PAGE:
by Aimeé Fox
Cambridge & New York: Cambridge University Press, 2018. Pp. xii, 280.
Figures, notes, biblio., index. $39.95. ISBN: 1107190797
Military Innovation Under Fire
Dr. Fox (King’s College London), adds to the growing mass of literature rejecting the long held “Donkeys” image of military leadership during the Great War with this look at the how British Army instituted systematic efforts to adapt to the new style of warfare that arose as the fighting settled into the trenches. A key factor in this process was that before the Great War broke out in 1914, the British Army did not have a rigid doctrine. Experience in small wars – and not so small in the case of the Boer War – had instilled an understanding that how one fought varied depending on the enemy and the theatre.
Fox divides her treatment into two parts. In the first, she explains the background and lays out the processes that were developed during earlier wars that helped further change, while in the second she gives us examples of how new ideas were developed and disseminated. So we get a look at how after-action reports were processed, the work of liaison officers and observers with allied armies, learning new ideas and imparting them as well, how the army reached out to tap civilian expertise, and more. Fox concludes that the result of this was to make the army a learning institution, and certainly the British did learn more than anyone else, turning their army into a highly effective all-arms force that sustained the war-winning “Hundred Days” offensive in the final months of the war .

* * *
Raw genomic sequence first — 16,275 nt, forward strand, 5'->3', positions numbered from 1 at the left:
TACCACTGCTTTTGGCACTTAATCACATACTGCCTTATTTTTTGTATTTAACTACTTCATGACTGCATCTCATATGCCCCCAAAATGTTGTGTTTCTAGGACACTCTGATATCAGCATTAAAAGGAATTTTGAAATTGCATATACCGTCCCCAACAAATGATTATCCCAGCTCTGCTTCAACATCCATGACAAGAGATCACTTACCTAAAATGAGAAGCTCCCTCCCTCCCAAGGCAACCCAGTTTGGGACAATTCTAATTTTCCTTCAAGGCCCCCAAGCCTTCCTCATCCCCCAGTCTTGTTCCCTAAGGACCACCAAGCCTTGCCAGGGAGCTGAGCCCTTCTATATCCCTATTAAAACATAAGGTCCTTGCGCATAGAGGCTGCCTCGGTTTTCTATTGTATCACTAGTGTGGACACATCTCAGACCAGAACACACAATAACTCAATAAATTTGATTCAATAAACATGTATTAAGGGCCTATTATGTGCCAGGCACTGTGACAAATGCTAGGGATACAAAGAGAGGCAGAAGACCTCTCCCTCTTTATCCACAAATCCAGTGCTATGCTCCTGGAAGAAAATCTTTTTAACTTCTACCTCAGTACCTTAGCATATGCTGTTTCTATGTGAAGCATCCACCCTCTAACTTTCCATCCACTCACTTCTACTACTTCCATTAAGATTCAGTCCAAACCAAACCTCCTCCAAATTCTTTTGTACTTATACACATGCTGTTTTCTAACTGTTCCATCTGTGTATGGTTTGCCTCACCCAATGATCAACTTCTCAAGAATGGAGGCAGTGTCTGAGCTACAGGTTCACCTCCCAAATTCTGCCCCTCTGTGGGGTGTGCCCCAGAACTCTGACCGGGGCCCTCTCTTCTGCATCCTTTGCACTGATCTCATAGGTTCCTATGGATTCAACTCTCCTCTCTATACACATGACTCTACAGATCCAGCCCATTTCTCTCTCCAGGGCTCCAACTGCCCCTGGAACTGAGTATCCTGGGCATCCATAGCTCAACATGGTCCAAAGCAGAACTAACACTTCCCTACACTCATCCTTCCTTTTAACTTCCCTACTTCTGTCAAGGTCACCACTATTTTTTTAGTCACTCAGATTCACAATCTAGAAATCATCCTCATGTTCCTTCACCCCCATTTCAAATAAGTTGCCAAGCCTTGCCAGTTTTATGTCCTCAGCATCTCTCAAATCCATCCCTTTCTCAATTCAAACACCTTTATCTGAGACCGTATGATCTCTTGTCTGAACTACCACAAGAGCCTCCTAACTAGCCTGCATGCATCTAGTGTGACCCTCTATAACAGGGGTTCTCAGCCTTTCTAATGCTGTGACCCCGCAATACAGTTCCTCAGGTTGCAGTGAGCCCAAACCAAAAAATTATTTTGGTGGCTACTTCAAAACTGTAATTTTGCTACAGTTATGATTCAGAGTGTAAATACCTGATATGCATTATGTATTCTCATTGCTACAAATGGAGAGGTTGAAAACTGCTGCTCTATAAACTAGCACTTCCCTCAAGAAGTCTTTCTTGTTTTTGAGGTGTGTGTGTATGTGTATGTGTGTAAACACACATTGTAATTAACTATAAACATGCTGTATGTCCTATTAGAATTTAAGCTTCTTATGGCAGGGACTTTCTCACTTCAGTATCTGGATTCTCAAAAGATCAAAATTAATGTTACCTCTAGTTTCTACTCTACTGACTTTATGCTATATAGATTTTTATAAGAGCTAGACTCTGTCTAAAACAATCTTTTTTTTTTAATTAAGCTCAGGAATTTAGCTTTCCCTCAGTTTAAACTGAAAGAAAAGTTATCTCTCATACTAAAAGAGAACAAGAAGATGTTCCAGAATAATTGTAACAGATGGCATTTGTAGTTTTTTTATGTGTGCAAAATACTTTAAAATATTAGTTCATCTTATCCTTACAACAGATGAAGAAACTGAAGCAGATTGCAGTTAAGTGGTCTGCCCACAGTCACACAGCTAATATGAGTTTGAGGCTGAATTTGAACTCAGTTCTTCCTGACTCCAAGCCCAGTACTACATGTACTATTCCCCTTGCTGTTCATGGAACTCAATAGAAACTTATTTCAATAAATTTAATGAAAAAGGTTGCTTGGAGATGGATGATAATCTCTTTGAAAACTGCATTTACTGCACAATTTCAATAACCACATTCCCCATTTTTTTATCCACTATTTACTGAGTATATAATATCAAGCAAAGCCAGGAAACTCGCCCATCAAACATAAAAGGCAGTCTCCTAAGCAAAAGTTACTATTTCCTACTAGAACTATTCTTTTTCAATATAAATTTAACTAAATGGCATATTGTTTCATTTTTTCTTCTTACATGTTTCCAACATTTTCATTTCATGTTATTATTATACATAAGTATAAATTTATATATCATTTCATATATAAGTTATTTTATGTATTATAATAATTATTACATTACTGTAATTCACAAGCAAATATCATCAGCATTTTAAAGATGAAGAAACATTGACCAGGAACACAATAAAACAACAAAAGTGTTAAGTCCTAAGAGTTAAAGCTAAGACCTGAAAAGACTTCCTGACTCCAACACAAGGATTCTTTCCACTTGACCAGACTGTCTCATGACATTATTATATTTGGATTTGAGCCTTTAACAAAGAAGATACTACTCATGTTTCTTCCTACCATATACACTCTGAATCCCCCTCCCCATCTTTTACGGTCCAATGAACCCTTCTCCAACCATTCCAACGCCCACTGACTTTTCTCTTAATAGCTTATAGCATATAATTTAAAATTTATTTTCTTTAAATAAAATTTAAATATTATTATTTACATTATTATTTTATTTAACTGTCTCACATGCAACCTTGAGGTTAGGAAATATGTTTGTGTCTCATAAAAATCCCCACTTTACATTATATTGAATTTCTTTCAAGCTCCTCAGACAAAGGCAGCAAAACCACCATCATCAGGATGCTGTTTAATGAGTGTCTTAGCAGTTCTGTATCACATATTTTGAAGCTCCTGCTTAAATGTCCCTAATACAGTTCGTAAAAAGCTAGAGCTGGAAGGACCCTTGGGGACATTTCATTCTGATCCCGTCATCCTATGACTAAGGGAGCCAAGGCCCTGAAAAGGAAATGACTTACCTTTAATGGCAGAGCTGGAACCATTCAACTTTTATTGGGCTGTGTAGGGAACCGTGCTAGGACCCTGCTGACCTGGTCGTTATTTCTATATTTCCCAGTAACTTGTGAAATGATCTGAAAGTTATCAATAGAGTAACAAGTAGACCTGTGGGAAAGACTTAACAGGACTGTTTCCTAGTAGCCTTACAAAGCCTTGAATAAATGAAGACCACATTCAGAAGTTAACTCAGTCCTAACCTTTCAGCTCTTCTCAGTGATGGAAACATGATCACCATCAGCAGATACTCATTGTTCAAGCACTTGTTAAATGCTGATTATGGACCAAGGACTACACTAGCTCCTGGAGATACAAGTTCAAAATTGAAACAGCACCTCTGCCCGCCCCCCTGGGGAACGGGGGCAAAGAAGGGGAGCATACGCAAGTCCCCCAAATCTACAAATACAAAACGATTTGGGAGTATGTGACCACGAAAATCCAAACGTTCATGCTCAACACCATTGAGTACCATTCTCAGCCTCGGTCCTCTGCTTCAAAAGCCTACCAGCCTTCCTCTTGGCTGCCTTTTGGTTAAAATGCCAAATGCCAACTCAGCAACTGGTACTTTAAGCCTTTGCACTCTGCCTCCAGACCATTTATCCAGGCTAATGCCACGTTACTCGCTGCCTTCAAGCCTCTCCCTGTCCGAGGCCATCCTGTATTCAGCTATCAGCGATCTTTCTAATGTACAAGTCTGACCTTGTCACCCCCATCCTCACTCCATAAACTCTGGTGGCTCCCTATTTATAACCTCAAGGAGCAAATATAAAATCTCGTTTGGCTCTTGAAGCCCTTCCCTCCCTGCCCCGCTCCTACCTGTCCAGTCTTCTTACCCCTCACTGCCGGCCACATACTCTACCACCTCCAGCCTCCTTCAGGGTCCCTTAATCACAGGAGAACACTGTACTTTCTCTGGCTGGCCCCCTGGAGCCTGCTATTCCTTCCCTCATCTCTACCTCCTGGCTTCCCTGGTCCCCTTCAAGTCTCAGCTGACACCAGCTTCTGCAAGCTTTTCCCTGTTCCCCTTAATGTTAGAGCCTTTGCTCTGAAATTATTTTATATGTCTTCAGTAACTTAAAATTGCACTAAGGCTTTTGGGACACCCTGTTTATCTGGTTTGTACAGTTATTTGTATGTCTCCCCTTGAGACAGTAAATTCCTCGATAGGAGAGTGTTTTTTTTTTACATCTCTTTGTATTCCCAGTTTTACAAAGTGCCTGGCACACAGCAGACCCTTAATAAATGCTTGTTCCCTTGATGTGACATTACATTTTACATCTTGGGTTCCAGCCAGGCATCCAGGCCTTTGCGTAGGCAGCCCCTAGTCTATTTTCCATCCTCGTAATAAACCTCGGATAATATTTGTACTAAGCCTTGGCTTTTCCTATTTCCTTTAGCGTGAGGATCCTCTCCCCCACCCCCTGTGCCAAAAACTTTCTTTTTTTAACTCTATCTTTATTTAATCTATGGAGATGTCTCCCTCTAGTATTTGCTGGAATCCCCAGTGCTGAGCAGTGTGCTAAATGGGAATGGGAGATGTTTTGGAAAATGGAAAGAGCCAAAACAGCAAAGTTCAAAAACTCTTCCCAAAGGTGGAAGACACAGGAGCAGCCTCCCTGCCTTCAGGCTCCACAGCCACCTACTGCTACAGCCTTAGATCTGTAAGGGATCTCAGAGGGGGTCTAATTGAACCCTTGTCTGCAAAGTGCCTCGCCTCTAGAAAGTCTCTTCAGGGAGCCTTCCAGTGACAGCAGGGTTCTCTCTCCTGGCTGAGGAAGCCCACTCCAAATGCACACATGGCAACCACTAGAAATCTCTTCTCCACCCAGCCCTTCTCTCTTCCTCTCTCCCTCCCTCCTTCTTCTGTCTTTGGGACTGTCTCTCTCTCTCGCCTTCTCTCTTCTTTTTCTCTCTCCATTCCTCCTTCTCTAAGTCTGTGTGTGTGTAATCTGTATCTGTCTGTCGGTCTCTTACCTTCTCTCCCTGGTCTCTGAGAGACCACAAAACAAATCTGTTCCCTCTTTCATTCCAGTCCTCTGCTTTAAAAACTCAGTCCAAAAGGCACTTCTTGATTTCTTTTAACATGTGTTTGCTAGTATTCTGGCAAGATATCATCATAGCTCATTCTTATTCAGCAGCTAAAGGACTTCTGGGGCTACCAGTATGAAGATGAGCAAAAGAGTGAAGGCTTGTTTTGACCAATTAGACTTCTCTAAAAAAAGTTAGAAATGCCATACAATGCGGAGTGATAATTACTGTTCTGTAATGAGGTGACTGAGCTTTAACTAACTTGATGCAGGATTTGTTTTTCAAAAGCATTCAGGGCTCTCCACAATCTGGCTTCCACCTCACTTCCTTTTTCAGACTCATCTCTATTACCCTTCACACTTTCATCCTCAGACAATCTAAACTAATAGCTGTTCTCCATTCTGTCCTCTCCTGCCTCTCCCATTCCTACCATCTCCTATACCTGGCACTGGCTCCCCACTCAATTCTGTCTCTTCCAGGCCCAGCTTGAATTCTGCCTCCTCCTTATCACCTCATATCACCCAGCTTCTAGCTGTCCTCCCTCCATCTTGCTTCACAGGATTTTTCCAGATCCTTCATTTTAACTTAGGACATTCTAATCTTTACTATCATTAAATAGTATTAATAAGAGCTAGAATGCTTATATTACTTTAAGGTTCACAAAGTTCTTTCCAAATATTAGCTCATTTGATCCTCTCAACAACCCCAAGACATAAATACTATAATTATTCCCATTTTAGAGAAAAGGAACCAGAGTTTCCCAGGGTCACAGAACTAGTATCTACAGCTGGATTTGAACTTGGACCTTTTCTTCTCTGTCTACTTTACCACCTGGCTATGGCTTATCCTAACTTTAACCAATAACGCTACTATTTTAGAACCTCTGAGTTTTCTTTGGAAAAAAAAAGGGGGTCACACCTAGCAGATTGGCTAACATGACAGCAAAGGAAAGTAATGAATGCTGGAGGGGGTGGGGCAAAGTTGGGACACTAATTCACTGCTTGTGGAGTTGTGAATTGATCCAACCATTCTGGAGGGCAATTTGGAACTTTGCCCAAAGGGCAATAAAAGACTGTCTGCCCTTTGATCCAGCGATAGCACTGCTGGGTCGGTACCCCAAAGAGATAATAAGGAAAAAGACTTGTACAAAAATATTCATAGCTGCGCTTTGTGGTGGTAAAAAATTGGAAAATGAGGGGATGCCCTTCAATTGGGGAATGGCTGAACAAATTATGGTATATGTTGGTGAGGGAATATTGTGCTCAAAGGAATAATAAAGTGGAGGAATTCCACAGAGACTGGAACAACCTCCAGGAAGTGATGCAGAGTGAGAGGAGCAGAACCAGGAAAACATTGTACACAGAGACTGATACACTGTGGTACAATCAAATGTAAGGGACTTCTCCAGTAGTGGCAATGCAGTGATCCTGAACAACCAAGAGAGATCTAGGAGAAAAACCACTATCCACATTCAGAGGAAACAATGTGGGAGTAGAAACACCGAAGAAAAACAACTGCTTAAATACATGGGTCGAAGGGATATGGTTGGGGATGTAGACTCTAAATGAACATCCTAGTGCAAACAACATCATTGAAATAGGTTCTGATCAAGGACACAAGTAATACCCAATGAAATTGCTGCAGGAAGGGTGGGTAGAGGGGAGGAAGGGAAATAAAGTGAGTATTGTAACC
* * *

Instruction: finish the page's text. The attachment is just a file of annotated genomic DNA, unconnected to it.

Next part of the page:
An important read for anyone interested in the Great War, Learning to Fight, a volume in the Cambridge “Military Histories” series, will also be of value to those trying to understand how military institutions change and adapt.
Note: Learning to Fight is also available in paperback and several e-editions.
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